Economy, weather contribute to first attendance increase in 10 years at state parks and historic sites
Wednesday, May 19, 2010
A 10-year decline in attendance at Missouri's 85 state parks and historic sites ended in 2009, thanks to relatively calm weather and a lackluster economy making those destinations more attractive.
Missouri's parks and historic sites drew 1 million more visitors than in 2008, a 6 percent increase. The year's final figure of 15.9 million patrons is about 4 million shy of Gov. Jay Nixon's eventual attendance goal.
"When the weather is bad, people don't come out," said Judd Slivka, spokesman for the Missouri Department of Natural Resources. "But with improved weather conditions and people rediscovering parks because they're free and beautiful, we had a much better year than in 2008."
In Cape Girardeau County, Trail of Tears State Park experienced a 19 percent increase while Bollinger Mill State Historic Site in Burfordville saw 7 percent more visitors in 2009. Attendance at both was down in 2008 because of March floods.
Johnson's Shut-Ins State Park near Lesterville, Mo., reported the largest increase at 170 percent. The park drew in 112,592 in 2009, up from 41,699 in 2008. This year the park has attracted 18,300 visitors through April.
Many facilities at Johnson's Shut-Ins were damaged or destroyed in December 2005 when a hilltop reservoir broke through a retaining wall, sending 1.3 billion gallons of water through the park. Some sections of the park reopened in 2006, with the picnic areas, store, interpretive pavilions and many of the hiking trails opening in June 2009. But the main campground remained closed until the end of last month.
Saturday marks the official grand reopening of the park. The new campground is about a mile from the old one and includes cabins, an area for those with horses and campsites with sewer, electricity and water.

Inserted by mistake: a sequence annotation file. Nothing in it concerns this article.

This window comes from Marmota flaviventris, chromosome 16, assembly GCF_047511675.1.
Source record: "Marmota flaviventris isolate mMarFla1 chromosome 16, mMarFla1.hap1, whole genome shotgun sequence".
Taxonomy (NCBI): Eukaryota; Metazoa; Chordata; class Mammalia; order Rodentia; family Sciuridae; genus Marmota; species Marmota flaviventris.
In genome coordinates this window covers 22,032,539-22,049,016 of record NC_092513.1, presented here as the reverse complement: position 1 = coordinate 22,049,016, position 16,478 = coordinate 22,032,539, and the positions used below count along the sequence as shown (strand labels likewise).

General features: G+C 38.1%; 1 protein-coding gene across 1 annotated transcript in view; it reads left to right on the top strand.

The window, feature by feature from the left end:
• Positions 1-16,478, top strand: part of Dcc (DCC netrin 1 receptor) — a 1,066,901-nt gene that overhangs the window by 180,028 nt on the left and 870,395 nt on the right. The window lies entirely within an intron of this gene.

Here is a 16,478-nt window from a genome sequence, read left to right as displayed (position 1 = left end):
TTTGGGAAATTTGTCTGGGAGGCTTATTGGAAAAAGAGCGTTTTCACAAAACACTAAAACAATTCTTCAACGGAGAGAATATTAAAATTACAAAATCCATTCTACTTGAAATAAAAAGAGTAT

"In lots of park surveys, Johnson's Shut-Ins was the most beloved," Slivka said. "Then the park sort of disappeared for a while, and now it's back. So we're hoping all those people who loved going to Johnson's Shut-Ins will come back and see this gorgeous park again."
Delecia Huitt, a field operations supervisor for 14 state parks and historic sites, including Bollinger Mill, said that last year people chose to stay closer to home because they were looking for ways to take a more economical vacation. While she didn't make a projection on whether 2010 would surpass 2009's attendance total, Huitt said she is encouraged by groups that have visited the parks and historic sites this year.
"All of my 14 parks have reported a high turnout on their school tours, and we're hoping that's a sign of things to come for the rest of the year," Huitt said. "What does this year hold? That would take a crystal ball."
Looking ahead toward the summer, Slivka said he's excited about the State Park Youth Corps program, which he believes will be a catalyst for future generations' interest in state parks and historic sites. About 1,300 people ages 17 to 24 are serving as outdoor ambassadors through Sept. 30, including 18 at Johnson's Shut-Ins, 17 at Trail of Tears and five at Bollinger Mill.
Funded by the federal Workforce Investment Act and the American Recovery and Reinvestment Act, the program originally limited the Youth Corps to 1,000 participants, but more money was added to the program to increase that number by 300. Another 3,000 were on the waiting list when the program began May 1.
The participants' duties include construction on a half-mile section of Shepard's Point Trail and archive research at Trail of Tears, research of site-related history at Bollinger Mill and trail maintenance at Johnson's Shut-Ins.
"This will be good for the parks, good for the economy and good for those employed," Slivka said. "There's been a tremendous outpouring of support for this effort."
429 Moccasin Springs, Jackson, MO
148 Taum Sauk Trail, Middlebrook, MO
113 Bollinger Mill Road, Burfordville, MO
Trail of Tears
|2010 through April||26,700|
|2010 through April||9,300|
|2010 through April||18,300|
SOURCE: Missouri Department of Natural Resources